Thanks to @darenkrause over on twitter comes this report from the Housing Predictor that puts Austin number-2 on it’s places to buy list, with Huntsville, AL #1.

The reasons cited for this are a strong local economies(I guess they didn’t check with city hall on tax revenues) and good prospects for job growth; also that we are a college town. Described as a “smaller market” it says we tend to thrive during recessions as more people enroll at universities.

What they’re saying about us

  • Newcomers to Austin relocating from Virginia bought their new house without ever having seen it. They used Google Street View and other on-line real-estate tools. This is reported in the January issue of Smart Money (“What’s Your House Really Worth”?). Their names are given and their house is pictured. I recognize it as being in Hyde Park. What do Trulia and Zillow have to say about your habitation? How do their approaches compare with TCAD‘s valuation?
  • The NYT covers Etsy as a way to make a living beyond its hobby aspects (“That Hobby Looks Like a Lot of Work,” byline Alex Williams). The focus is in part on Austinite Caroline Colom Vasquez and her business, Paloma’s Nest. This piece has been blogged by the Huffington Post.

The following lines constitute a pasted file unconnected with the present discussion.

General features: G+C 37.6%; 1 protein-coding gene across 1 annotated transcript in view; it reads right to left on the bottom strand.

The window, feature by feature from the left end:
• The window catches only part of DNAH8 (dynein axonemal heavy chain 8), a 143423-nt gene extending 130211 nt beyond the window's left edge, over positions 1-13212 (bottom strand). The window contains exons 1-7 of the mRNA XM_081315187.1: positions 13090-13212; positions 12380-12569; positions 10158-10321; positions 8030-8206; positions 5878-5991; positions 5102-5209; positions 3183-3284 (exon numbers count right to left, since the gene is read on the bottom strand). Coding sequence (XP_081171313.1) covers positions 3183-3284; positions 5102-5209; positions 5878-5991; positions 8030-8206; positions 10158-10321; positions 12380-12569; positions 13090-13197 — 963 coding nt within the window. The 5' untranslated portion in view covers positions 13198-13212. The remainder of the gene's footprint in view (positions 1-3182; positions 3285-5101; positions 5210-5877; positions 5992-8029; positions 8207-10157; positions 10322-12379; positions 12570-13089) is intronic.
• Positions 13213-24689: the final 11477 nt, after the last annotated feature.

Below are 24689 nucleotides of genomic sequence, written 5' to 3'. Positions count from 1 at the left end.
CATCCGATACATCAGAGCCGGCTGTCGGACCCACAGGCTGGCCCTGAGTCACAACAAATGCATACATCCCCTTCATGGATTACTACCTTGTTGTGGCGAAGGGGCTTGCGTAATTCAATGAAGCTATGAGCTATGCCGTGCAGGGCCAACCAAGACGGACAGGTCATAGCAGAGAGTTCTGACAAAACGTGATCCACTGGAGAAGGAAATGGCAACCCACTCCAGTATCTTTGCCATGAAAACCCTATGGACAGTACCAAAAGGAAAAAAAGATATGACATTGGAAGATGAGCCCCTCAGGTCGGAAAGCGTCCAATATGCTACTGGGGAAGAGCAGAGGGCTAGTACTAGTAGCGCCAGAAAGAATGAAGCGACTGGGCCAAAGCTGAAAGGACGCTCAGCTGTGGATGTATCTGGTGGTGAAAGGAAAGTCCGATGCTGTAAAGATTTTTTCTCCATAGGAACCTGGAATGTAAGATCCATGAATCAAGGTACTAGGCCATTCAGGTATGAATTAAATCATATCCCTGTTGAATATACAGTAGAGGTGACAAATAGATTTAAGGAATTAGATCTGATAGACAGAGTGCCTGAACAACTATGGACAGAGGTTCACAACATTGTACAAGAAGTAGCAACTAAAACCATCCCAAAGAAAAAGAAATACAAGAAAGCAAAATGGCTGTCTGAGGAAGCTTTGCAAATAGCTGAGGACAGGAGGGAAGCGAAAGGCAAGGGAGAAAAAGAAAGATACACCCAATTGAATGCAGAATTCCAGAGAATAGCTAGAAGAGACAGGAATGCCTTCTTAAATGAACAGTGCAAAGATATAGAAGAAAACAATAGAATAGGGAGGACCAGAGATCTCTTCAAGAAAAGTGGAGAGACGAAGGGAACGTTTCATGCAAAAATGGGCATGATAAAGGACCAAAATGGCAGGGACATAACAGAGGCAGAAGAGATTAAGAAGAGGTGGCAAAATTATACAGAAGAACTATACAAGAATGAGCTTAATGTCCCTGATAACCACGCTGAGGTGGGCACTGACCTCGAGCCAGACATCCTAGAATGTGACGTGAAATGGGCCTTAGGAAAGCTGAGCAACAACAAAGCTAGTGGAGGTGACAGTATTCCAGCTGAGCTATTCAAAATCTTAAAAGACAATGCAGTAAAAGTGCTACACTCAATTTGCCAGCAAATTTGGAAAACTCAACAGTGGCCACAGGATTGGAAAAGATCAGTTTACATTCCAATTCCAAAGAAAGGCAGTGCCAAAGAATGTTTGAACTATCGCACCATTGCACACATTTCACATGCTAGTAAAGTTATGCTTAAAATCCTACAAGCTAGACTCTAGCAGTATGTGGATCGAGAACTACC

• The NYT also reports that Austin’s own Four Hands, importer and manufacturer of furniture and other items for the home, will be rolling out a line of furniture called Bina, which will mix North American black walnut and white oak with reclaimed exotic hardwoods (“Exotic Woods Out of the Urban Wild,” byline Tim McKeough). Bina already encompasses over 80 pieces and will be available in January.
  • The WSJ has managed to elicit quite a bit from UT athletic director DeLoss Dodds in what’s nearly a full page devoted to how the Longhorns raise more support from more people than any other team in the US (“Texas Football Boosters Think Big,” byline Hannah Karp). More living alums and a high percentage who still reside in the Lone Star State, plus an economy that’s better off than most, are thought to be the answer. I think it’s just competitive showing off, but others no doubt think otherwise. Did I need to say “football”?

A Castle of your own ?

Back in September I wrote about the castle that had morphed out of the old church on West Mary St. I hear via the Bouldin Creek Neighborhood mailing list that the castle is now up for sale, and you can own it yourself for a cool $1.6 million.

I don’t think I can raise the money on my own, but the thought of having my very own lap pool in the Austin downtown area, just over from South Congress is pretty appealing.

South 1st Watch and Something for the w/e

Formerly known as Los Manicas

Just what South Austin needs, more unregulated food trailers

Yep, it’s the return of two popular series, well I enjoyed writing them…

It’s interesting that in the time I’ve been writing for Austin Metblogs there have been two major neighborhood and city planning efforts, both requiring significant time from any serious contributor. The last was the Vertical Mixed Use initiative, under then Mayor Will Wynn, the next is the Austin Comprehensive Planning process under new Mayor Leffingwell.